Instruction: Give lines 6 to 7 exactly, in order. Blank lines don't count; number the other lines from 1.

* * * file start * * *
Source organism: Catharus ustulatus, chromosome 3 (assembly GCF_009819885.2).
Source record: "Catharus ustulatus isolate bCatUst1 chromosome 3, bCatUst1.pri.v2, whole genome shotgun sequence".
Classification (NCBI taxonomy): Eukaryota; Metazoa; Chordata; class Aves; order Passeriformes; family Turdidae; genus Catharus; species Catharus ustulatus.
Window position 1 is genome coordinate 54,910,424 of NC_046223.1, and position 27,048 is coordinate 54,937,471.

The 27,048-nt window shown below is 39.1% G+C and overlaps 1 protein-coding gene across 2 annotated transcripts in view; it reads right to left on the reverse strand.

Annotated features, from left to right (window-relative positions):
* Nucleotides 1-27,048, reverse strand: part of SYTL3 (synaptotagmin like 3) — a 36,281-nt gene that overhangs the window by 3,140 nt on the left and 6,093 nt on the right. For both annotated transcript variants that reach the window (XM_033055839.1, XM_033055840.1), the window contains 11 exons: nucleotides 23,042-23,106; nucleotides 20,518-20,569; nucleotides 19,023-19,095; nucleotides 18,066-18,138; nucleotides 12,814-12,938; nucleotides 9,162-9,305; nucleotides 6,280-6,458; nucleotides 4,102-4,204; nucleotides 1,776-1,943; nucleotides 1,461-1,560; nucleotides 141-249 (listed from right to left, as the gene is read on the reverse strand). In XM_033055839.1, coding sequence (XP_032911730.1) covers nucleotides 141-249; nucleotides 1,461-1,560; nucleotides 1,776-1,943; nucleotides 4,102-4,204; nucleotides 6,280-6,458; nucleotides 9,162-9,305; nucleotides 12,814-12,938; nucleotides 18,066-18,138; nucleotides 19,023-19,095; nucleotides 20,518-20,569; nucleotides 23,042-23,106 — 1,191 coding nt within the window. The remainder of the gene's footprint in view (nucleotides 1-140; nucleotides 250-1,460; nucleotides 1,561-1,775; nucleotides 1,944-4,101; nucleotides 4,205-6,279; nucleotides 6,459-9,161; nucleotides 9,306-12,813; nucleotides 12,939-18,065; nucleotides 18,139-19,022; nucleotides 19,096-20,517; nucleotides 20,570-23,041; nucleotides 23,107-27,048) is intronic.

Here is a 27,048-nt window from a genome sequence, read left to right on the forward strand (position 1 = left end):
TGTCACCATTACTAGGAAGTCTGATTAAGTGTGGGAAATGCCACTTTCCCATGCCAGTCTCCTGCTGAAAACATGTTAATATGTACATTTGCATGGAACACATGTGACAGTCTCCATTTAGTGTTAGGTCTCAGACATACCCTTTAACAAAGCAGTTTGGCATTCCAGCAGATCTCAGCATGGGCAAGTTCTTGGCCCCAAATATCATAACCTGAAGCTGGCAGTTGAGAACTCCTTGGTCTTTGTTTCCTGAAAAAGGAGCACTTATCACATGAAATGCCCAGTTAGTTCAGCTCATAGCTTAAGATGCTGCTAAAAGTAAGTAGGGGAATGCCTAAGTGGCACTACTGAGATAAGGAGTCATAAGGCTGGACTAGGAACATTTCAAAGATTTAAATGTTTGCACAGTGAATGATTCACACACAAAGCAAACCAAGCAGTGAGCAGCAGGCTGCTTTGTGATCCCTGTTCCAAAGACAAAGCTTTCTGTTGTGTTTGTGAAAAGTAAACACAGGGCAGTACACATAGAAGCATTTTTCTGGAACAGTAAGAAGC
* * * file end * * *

Annotated features, from left to right (window-relative positions):
* Nucleotides 1-27,048, reverse strand: part of SYTL3 (synaptotagmin like 3) — a 36,281-nt gene that overhangs the window by 3,140 nt on the left and 6,093 nt on the right. For both annotated transcript variants that reach the window (XM_033055839.1, XM_033055840.1), the window contains 11 exons: nucleotides 23,042-23,106; nucleotides 20,518-20,569; nucleotides 19,023-19,095; nucleotides 18,066-18,138; nucleotides 12,814-12,938; nucleotides 9,162-9,305; nucleotides 6,280-6,458; nucleotides 4,102-4,204; nucleotides 1,776-1,943; nucleotides 1,461-1,560; nucleotides 141-249 (listed from right to left, as the gene is read on the reverse strand). In XM_033055839.1, coding sequence (XP_032911730.1) covers nucleotides 141-249; nucleotides 1,461-1,560; nucleotides 1,776-1,943; nucleotides 4,102-4,204; nucleotides 6,280-6,458; nucleotides 9,162-9,305; nucleotides 12,814-12,938; nucleotides 18,066-18,138; nucleotides 19,023-19,095; nucleotides 20,518-20,569; nucleotides 23,042-23,106 — 1,191 coding nt within the window. The remainder of the gene's footprint in view (nucleotides 1-140; nucleotides 250-1,460; nucleotides 1,561-1,775; nucleotides 1,944-4,101; nucleotides 4,205-6,279; nucleotides 6,459-9,161; nucleotides 9,306-12,813; nucleotides 12,939-18,065; nucleotides 18,139-19,022; nucleotides 19,096-20,517; nucleotides 20,570-23,041; nucleotides 23,107-27,048) is intronic.